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Small Business Lending
ABOUT

Jeffrey Sweeney is an investment banker with years of experience in direct lending and corporate finance for small- to middle-market companies. He is the chairman and CEO of US Capital Partners, an innovator in small- to middle-market business lending. US Capital Partners has been providing prompt, innovative, and reliable financing solutions across the United States and abroad for more than a decade.

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Wednesday
Feb032010

USCP at the 2010 Asset-Based Capital Conference Held By the Commercial Finance Association

I'm just off to Las Vegas for the Asset-Based Capital Conference held by the Commercial Finance Association (CFA). This is the premier networking and educational event of the year for lenders, service providers and anyone else involved in asset-based lending in the capital markets. 


As lead arrangers and co-lenders, we look forward to this conference because we get to meet up with other lenders and key executives in the asset-based lending industry and to talk about how we can work together to solve problems for our clients. 

The event attracts alternative finance professionals from across the nation including asset-based lenders, hedge fund professionals/private equity investors, distressed debt professionals, workout specialists, DIP lenders, and factoring professionals. 


This is an important educational trip for us because as we collaborate with co-lenders and figure out how we can help them with gap financing on orphan assets, we also need to understand how their underwriting criteria has changed so we can be better informed when we're doing deals and bringing in co-lenders to help better serve our clients' needs. The conference also offers great opportunities to stay on top of the latest developments in the asset-based and second lien markets, especially in today’s rapidly changing financial market.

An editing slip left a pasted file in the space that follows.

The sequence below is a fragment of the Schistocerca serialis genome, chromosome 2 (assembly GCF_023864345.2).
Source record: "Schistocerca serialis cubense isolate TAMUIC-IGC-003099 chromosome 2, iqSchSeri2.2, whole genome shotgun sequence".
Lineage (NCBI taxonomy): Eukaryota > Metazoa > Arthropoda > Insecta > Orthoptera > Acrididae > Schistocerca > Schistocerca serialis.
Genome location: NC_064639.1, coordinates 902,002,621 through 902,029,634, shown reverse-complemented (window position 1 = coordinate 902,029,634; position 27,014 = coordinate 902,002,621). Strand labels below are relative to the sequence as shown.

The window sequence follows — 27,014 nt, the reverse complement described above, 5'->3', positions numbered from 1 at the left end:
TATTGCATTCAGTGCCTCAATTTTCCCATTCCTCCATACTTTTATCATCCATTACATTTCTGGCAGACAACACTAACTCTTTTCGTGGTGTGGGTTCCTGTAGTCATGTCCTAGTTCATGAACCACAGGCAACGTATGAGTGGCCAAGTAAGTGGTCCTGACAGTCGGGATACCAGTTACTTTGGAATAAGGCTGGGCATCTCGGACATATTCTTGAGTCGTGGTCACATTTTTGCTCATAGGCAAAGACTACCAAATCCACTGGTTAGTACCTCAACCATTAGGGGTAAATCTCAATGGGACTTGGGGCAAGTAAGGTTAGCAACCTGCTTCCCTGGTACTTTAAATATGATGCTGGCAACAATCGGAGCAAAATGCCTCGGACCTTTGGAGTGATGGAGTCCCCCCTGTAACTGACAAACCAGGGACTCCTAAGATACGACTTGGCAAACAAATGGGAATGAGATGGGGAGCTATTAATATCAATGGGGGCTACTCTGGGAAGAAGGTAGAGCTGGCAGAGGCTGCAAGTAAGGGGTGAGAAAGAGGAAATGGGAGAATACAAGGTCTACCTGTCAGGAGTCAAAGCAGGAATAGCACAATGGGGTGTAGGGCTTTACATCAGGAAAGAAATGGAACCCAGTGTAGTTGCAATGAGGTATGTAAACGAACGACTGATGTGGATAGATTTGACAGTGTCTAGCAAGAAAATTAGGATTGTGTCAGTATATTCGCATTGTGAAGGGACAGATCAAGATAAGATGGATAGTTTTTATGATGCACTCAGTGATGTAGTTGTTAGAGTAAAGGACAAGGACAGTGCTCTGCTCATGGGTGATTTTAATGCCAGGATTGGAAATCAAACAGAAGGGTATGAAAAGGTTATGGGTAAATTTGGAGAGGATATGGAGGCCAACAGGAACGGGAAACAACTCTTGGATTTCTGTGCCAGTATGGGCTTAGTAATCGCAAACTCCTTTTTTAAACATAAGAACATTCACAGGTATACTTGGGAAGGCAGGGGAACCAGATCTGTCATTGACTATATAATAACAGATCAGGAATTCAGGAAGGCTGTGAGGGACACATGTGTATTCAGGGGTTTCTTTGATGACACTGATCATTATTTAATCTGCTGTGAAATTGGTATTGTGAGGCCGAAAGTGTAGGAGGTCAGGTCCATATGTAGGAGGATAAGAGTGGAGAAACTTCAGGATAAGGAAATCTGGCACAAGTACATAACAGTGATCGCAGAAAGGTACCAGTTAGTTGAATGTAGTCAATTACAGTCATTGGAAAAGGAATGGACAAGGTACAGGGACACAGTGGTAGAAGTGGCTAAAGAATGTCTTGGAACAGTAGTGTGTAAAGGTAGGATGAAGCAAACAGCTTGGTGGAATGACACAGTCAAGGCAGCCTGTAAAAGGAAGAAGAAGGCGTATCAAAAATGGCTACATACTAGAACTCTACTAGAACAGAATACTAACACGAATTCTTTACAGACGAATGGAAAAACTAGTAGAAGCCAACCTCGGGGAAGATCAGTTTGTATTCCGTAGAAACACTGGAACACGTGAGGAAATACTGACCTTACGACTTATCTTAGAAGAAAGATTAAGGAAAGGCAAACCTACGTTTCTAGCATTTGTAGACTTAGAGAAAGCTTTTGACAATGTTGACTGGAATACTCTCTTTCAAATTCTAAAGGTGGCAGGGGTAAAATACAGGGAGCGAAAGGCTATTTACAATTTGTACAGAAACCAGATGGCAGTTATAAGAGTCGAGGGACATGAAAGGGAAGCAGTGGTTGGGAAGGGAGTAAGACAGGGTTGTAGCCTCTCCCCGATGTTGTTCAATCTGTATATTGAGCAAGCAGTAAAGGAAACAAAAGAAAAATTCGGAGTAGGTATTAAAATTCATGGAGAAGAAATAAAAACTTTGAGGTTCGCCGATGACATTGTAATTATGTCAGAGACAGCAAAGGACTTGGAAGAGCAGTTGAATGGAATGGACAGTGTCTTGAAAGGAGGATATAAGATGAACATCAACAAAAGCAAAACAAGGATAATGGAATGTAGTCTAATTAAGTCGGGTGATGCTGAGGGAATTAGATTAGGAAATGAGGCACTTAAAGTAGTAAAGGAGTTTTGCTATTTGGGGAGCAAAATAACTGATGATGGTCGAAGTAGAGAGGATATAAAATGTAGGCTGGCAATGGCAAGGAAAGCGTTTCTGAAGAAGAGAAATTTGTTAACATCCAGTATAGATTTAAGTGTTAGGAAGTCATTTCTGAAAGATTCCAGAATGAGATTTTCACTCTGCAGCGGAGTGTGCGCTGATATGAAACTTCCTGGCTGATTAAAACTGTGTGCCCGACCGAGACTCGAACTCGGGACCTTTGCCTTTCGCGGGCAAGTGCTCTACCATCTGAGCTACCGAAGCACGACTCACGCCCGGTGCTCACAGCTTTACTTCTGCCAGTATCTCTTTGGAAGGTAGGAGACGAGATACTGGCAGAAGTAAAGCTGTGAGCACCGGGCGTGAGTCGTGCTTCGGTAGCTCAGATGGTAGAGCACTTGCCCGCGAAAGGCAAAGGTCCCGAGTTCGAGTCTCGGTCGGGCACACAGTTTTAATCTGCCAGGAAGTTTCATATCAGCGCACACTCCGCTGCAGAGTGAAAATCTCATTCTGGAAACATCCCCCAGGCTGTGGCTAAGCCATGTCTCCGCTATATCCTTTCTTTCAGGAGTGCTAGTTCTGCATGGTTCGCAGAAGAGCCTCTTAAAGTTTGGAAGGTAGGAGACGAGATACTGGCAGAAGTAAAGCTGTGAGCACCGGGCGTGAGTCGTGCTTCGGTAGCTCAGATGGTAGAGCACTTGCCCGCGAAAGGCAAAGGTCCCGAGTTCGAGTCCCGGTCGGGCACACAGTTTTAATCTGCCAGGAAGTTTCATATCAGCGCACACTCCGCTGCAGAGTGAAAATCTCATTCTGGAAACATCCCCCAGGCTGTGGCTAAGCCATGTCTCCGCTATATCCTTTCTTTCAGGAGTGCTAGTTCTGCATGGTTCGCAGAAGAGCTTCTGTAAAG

I'm also looking forward to this year's new event, the CFA charity poker tournament, which benefits the CFA Education Foundation.

If you would like to know more about how your business can secure the funding it needs, visit US Capital Partners at http://www.uscapitalpartners.net/ or call (415) 882-7160.

Friday
Jan292010

What To Do if You Need Recapitalization: How to Find the Right Advisor or Small Business Investment Banker

If you're concerned about protecting your small business financing and want to know if your company is at risk of losing its bank loans, I strongly recommend you take our brief Business Loan Risk Assessment to measure the risk of your bank calling your small-business loan.

If, after this brief assessment, it appears you are at moderate or great risk of having your bank loans pulled or not renewed, what should you do? The answer is “shop your loan,” or have a professional shop it for you. Most commercial banks are essentially the same when it comes to credit assessment and the types of loans they can make. In the current climate it is nearly impossible to find another bank to take over your loan if your current bank wants you to exit. So walking up and down the street to shop your loan will not be productive.